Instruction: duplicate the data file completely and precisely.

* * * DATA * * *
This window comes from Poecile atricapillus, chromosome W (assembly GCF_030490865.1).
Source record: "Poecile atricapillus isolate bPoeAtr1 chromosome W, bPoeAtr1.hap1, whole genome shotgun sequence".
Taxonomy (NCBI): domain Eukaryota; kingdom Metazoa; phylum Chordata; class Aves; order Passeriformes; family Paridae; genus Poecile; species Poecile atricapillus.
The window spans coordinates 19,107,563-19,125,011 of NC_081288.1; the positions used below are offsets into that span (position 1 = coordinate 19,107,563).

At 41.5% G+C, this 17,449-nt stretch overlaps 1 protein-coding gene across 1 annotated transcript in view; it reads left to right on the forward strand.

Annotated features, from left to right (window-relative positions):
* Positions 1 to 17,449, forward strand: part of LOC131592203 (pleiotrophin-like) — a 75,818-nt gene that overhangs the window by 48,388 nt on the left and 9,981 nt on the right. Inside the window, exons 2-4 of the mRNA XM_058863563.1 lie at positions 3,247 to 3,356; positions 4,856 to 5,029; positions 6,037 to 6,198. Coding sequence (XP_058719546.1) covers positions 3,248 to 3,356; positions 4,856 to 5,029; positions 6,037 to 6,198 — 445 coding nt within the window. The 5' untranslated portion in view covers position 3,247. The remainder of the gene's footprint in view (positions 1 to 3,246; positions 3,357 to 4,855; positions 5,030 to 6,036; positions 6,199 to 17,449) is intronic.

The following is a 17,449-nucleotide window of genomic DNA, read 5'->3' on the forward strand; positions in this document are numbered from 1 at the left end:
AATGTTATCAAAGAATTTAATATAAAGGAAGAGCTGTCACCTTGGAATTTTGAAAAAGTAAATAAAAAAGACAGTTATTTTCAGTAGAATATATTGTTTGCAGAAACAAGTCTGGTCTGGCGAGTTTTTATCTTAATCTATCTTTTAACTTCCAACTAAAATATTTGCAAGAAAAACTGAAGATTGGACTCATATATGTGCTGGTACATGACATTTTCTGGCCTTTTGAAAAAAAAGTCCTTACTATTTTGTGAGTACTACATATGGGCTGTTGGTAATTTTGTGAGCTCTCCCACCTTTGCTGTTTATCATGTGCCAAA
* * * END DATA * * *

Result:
This window comes from Poecile atricapillus, chromosome W (assembly GCF_030490865.1).
Source record: "Poecile atricapillus isolate bPoeAtr1 chromosome W, bPoeAtr1.hap1, whole genome shotgun sequence".
Taxonomy (NCBI): domain Eukaryota; kingdom Metazoa; phylum Chordata; class Aves; order Passeriformes; family Paridae; genus Poecile; species Poecile atricapillus.
The window spans coordinates 19,107,563-19,125,011 of NC_081288.1; the positions used below are offsets into that span (position 1 = coordinate 19,107,563).

At 41.5% G+C, this 17,449-nt stretch overlaps 1 protein-coding gene across 1 annotated transcript in view; it reads left to right on the forward strand.

Annotated features, from left to right (window-relative positions):
* Positions 1 to 17,449, forward strand: part of LOC131592203 (pleiotrophin-like) — a 75,818-nt gene that overhangs the window by 48,388 nt on the left and 9,981 nt on the right. Inside the window, exons 2-4 of the mRNA XM_058863563.1 lie at positions 3,247 to 3,356; positions 4,856 to 5,029; positions 6,037 to 6,198. Coding sequence (XP_058719546.1) covers positions 3,248 to 3,356; positions 4,856 to 5,029; positions 6,037 to 6,198 — 445 coding nt within the window. The 5' untranslated portion in view covers position 3,247. The remainder of the gene's footprint in view (positions 1 to 3,246; positions 3,357 to 4,855; positions 5,030 to 6,036; positions 6,199 to 17,449) is intronic.

The following is a 17,449-nucleotide window of genomic DNA, read 5'->3' on the forward strand; positions in this document are numbered from 1 at the left end:
AATGTTATCAAAGAATTTAATATAAAGGAAGAGCTGTCACCTTGGAATTTTGAAAAAGTAAATAAAAAAGACAGTTATTTTCAGTAGAATATATTGTTTGCAGAAACAAGTCTGGTCTGGCGAGTTTTTATCTTAATCTATCTTTTAACTTCCAACTAAAATATTTGCAAGAAAAACTGAAGATTGGACTCATATATGTGCTGGTACATGACATTTTCTGGCCTTTTGAAAAAAAAGTCCTTACTATTTTGTGAGTACTACATATGGGCTGTTGGTAATTTTGTGAGCTCTCCCACCTTTGCTGTTTATCATGTGCCAAA